Yale-speak at its finest, all that meant was that I always stepped up and did whatever was necessary (i.e., their dirty work) and that surviving staff members weren’t too afraid to walk past my door —most days.
Speaking Of Which
While working with one particularly memorable practice, the darling doctors had to get a TPO (temporary protective order) to ensure my safety after one extraordinary board meeting.
With year-end distributions contingent upon the final numbers — everyone was particularly focused on overhead percentages.
To save on salary expenses in the future, the doctors ignored my vehement objections and voted to terminate a young registered nurse with three small children — the week before Christmas.
This pleasant young lady had no clue that the doctors were unhappy with her performance. Her clinical skills were not questioned; their beef was that she wasn’t ‘turning the rooms’ fast enough. The sad thing was that her supervisor had never counseled or even spoken to her about a possible performance improvement plan. Come on, anyone who’s ever read even half an article on human resource management knows better than this.
Mere minutes after this young nurse left the building, her angry, verbally abusive husband called the office demanding to speak with me.
When I came to the phone, he threatened my life and that of my family members as well — on a recorded phone line. The man didn’t have a brain trust.
What was I going to do? I certainly couldn’t throw the doctors under the bus.
I had to be professional, even if they weren’t. So, until the dust settled, staff members gave me the side-eye, moved to the other side of the hallways, and ducked into empty exam rooms when they saw me coming.
Just another day in the Wild Wild West. LOL
I am so glad that the days of trying to prove anything in the career world are behind me because my ability to suffer fools is gone. The thought of ever identifying as a gunslinger again — in real life or on TV — is preposterous. (But I did keep the shotgun).
It wasn’t all wasted time, though; I did learn a few things:
- With age comes wisdom.
- Wisdom says only idiots try to catch bullets with their teeth. (Dental insurance is too expensive for that nonsense.)
- And that whole business about people laying hands on me to use me as a human shield? I told you — I kept the gun — so step back, Jack. LOL.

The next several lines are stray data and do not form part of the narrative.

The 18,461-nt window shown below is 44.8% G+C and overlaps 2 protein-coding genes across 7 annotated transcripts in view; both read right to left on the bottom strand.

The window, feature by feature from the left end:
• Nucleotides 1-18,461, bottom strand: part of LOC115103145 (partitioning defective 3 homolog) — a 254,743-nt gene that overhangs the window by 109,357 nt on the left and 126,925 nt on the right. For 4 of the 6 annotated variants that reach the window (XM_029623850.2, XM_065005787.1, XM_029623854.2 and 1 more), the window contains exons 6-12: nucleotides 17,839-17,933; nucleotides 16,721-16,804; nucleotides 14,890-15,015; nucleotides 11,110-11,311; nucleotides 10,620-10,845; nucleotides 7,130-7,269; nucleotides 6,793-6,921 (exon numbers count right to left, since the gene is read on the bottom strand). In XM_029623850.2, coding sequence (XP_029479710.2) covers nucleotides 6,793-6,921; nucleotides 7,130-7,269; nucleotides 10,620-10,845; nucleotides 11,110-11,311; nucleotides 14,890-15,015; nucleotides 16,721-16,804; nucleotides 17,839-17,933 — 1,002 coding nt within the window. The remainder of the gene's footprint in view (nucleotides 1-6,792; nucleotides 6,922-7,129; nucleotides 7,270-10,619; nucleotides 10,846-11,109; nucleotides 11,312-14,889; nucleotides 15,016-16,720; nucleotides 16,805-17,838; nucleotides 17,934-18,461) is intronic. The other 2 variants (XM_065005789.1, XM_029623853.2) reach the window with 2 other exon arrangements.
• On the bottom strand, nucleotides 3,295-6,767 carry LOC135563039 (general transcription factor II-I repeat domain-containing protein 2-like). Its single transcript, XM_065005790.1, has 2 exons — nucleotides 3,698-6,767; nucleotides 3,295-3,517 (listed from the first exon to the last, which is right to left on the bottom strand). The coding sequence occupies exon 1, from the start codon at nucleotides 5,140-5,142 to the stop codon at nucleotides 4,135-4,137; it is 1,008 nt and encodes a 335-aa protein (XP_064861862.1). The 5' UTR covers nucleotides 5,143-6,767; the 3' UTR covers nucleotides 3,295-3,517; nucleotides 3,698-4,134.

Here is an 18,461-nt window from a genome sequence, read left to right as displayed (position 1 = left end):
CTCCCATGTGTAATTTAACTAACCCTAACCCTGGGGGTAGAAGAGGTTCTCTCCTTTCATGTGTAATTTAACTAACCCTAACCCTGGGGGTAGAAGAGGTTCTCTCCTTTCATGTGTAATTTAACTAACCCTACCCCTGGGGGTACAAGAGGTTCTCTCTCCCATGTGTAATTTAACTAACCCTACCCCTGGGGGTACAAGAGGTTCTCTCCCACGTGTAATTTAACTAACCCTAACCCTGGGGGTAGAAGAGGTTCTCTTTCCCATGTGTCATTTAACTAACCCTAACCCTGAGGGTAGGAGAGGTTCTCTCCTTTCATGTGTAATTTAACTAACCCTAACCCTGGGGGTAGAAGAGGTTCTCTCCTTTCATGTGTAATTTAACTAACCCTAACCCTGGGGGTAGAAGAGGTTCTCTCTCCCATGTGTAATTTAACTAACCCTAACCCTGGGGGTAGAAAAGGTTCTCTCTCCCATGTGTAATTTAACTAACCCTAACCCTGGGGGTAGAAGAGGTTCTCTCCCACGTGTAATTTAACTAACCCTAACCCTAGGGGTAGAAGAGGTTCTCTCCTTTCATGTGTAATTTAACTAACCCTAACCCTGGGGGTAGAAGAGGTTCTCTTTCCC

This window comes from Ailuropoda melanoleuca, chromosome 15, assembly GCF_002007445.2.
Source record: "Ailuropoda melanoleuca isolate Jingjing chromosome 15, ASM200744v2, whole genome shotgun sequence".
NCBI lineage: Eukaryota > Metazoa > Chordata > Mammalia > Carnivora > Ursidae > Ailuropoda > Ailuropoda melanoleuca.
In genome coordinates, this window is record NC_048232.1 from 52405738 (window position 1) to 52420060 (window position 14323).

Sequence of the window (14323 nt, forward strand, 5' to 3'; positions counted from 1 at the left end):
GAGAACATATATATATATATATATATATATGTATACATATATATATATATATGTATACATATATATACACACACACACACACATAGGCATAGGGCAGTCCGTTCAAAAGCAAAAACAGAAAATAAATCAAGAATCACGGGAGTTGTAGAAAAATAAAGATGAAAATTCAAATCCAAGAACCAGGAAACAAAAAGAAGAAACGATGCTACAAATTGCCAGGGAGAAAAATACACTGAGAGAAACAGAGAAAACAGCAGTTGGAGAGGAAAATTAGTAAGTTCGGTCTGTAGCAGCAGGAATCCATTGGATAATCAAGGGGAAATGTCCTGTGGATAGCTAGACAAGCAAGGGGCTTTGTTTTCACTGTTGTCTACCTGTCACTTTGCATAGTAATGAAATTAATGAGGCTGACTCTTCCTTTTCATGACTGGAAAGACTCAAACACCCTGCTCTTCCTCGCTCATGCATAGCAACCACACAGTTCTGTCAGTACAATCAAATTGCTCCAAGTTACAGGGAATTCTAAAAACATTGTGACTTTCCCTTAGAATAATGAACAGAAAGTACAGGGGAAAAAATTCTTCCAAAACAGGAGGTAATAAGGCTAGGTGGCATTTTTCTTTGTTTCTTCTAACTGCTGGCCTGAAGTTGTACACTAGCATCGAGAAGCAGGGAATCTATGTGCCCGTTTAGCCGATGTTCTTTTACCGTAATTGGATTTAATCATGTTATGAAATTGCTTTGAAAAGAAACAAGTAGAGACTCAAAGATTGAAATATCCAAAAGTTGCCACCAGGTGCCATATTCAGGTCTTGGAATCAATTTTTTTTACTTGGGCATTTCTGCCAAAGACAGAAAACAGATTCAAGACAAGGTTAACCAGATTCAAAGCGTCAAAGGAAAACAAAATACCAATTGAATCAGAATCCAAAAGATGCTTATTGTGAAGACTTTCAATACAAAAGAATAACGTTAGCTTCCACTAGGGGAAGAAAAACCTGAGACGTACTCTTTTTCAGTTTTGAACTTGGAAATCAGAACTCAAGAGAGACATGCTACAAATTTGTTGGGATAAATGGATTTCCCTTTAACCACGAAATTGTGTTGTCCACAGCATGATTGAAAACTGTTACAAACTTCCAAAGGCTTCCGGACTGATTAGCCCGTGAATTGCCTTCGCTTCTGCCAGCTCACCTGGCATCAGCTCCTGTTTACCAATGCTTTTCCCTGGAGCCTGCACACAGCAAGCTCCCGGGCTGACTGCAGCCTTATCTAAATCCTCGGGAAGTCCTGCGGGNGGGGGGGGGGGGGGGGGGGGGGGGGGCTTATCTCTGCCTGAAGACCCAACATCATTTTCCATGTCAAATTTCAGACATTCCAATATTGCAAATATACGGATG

Sigh … try as I might, I can’t seem to resurrect Mary Poppins … or Annie Oakley. (May they rest in peace.) I’ve exceeded my bandwidth limits.
These days, the only processes I care to organize and manage are daily laundry, bed-making, and kitchen clean-up.
Oh yes, I guess I could include organizing and managing the writing process, but then again, it could be argued that it doesn’t appear that I’m very good at that. It’s more like shooting from the hip. Smile.
For Everyone’s Good
Trust me; retirement was the right decision. I’m a woman who knows too much — way too much.
I’ve been around a long time, and I know where all the [proverbial] bodies are buried. Come closer so I can whisper: I know who leaves all those incomplete charts, and I have contacts in the Medicare audit department.
Hold on, don’t anyone get your knickers in a knot! That was humor — a joke. Geeze Louise! Take a chill pill.
Rest assured, I spent too many years helping doctors to ever drop a dime on any of them. Besides that, I’d have to care to summon the energy to do that, and frankly, I don’t anymore. Grandma’s too old and tired.
No, dear darlings, Ms. Approachable Gravitas has left the building. There’s not enough money in the Vatican or Fort Knox to entice her into throwing the car into reverse and backing up into that hot mess again.
For years I moonlighted as a serious healthcare administrator. These days I am flying my humor flag and enjoying life. I write to dispel the rumor that I rode off quietly into the sunset. Smile and enjoy the ride. Life is good.